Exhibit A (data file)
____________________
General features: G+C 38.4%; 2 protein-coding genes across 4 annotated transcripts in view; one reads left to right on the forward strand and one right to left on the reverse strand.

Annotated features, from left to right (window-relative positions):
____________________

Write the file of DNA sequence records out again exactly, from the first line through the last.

General features: G+C 38.4%; 2 protein-coding genes across 4 annotated transcripts in view; one reads left to right on the forward strand and one right to left on the reverse strand.

Annotated features, from left to right (window-relative positions):